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Assuming that there are no ethical or legal concerns involved, in general, how would academic journals handle research submitted from the general public (e.g., if a carpenter were to perform a study on memory)? Would it be published if it held to the same standard as other research, or is it rejected without review?

Edit: A lot of people are commenting on the fact that a person outside of academia probably wouldn't be able to write in a way that was required or have the sufficient training for carrying out a proper experiment. Not my point. I just want to know if there is a general rejection of articles purely based on the fact that the person doesn't have any affiliation to a proper research organization. We could for example imagine a former Nobel prize winner who has a lot of money and prefers to work alone.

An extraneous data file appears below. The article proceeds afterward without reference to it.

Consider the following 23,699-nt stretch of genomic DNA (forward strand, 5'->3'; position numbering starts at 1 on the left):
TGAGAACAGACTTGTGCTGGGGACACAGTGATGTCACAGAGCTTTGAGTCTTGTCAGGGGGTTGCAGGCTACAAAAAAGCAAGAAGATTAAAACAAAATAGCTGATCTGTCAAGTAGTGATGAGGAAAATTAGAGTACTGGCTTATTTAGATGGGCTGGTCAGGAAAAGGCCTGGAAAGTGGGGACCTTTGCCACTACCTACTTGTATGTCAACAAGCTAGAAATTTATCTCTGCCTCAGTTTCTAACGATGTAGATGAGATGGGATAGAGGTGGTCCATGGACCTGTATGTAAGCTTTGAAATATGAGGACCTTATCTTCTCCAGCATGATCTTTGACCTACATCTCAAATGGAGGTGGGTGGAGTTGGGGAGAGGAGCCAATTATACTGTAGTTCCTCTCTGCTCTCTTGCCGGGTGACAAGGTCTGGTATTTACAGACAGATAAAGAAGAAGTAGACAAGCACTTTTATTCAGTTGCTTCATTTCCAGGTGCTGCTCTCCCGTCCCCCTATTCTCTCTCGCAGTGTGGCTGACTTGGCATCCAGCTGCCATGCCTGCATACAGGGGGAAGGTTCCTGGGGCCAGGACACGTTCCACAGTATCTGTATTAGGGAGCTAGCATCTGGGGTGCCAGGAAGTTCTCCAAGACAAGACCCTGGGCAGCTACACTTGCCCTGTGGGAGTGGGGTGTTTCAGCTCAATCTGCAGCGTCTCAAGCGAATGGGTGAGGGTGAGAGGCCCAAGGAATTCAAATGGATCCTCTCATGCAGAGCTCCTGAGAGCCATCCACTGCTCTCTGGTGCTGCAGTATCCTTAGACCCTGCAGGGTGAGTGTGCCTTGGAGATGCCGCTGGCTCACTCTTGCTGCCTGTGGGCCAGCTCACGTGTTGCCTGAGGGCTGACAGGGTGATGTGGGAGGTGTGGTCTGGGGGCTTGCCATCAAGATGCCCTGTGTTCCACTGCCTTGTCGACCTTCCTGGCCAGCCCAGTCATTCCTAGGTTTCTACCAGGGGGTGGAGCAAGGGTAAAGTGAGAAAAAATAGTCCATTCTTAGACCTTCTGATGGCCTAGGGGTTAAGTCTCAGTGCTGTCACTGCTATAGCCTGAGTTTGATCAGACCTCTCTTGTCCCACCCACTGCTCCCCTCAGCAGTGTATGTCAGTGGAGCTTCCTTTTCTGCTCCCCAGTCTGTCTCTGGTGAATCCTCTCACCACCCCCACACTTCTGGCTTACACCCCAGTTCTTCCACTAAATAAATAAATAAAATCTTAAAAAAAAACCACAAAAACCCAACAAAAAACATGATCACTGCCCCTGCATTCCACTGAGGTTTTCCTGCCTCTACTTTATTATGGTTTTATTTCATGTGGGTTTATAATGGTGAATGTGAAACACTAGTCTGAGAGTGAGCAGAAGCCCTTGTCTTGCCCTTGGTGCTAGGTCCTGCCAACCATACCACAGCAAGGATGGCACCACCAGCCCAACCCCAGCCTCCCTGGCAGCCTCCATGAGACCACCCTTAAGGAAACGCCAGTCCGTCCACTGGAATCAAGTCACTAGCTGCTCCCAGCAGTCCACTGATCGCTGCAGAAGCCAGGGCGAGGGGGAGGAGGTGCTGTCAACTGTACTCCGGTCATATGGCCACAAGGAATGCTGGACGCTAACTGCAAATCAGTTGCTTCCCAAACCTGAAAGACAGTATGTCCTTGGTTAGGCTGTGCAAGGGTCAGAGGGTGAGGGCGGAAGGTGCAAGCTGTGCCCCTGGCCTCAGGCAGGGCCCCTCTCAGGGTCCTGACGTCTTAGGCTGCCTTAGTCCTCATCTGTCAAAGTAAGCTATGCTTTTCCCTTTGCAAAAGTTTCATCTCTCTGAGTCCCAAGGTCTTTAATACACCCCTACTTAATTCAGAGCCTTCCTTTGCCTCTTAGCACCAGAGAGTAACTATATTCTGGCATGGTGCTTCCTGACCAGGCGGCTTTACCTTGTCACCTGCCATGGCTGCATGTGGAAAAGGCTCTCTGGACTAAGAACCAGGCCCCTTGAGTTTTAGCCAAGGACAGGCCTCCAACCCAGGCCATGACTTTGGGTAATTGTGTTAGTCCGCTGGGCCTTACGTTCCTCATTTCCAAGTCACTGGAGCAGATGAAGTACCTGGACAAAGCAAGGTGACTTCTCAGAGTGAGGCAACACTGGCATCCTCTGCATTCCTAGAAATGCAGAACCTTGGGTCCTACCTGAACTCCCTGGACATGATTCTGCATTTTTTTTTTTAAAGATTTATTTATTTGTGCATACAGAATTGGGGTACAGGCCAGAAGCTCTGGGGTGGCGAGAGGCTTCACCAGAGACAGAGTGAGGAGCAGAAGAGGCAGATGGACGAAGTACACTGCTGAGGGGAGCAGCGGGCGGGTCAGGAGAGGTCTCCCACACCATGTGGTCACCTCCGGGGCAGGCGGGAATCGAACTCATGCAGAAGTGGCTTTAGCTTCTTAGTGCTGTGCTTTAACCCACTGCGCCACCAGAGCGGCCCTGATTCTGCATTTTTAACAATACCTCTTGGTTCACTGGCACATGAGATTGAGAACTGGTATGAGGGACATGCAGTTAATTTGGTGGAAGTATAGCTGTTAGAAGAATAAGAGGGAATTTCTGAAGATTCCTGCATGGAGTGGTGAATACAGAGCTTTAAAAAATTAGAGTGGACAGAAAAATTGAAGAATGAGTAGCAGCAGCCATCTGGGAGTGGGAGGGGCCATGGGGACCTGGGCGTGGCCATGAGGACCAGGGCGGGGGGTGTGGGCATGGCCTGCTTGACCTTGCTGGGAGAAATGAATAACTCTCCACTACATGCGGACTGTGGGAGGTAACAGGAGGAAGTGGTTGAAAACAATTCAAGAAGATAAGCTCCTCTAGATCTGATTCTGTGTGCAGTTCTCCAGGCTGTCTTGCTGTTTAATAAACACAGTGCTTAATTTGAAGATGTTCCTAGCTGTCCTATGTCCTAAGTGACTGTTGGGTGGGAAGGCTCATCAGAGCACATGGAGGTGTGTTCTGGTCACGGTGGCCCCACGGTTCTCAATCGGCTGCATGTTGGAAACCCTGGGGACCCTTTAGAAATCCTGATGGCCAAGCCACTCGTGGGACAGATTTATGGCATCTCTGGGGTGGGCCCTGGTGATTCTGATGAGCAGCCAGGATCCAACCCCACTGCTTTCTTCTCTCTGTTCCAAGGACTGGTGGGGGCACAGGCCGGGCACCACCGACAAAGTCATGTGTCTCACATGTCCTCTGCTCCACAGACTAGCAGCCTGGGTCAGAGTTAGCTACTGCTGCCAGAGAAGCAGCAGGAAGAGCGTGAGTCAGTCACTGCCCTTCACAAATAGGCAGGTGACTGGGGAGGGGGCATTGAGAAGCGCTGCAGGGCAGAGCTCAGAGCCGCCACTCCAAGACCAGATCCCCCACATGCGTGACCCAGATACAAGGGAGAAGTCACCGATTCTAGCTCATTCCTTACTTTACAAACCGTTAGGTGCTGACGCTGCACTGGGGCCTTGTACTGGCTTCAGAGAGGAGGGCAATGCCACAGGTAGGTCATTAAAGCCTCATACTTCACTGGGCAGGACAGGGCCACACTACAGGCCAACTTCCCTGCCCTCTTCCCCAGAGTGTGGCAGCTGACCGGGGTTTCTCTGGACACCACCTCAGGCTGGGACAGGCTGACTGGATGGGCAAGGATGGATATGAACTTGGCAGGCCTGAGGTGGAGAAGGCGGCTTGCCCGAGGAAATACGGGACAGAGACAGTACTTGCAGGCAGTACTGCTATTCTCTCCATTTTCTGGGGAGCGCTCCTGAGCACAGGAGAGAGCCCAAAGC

1 Answer 1

If you want to appear in a motorsport magazine as a racing driver, you will need to belong to an approved team and comply with all the rules of the activity. If any requirement is missing, even if it is minimal, you will be left out.

Motorsport sponsors protect their interests and impose conditions. They can pay a lot for technical optimization and can pay pilots to spend all their time intensely training. So do the sponsors of science.

Do you listen to fans of motorsport complain about the imposition of conditions in the activity? Obviously there are no such complaints. Why then, who are out of scientific sponsorship, want to complain?